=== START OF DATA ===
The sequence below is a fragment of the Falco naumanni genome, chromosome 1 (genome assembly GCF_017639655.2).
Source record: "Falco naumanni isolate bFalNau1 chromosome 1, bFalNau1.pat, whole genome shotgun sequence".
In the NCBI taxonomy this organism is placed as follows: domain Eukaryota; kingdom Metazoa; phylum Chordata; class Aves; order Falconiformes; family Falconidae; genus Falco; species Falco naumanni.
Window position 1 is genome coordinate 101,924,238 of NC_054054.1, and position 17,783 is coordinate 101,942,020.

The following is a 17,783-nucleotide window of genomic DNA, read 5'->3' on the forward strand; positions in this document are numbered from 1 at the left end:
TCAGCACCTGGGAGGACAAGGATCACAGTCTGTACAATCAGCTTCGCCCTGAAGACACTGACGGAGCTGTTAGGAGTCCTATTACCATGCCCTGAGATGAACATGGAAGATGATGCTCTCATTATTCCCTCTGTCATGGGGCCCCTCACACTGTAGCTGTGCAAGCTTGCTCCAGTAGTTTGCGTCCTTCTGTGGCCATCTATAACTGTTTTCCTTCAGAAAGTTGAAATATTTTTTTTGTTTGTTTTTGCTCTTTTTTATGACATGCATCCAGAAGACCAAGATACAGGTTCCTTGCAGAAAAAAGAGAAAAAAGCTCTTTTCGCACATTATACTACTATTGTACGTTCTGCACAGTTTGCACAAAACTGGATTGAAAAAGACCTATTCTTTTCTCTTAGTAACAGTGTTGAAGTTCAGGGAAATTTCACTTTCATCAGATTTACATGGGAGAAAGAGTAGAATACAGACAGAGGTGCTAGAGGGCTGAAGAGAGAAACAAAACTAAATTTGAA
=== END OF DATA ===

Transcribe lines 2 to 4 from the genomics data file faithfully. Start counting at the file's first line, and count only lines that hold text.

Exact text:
Source record: "Falco naumanni isolate bFalNau1 chromosome 1, bFalNau1.pat, whole genome shotgun sequence".
In the NCBI taxonomy this organism is placed as follows: domain Eukaryota; kingdom Metazoa; phylum Chordata; class Aves; order Falconiformes; family Falconidae; genus Falco; species Falco naumanni.
Window position 1 is genome coordinate 101,924,238 of NC_054054.1, and position 17,783 is coordinate 101,942,020.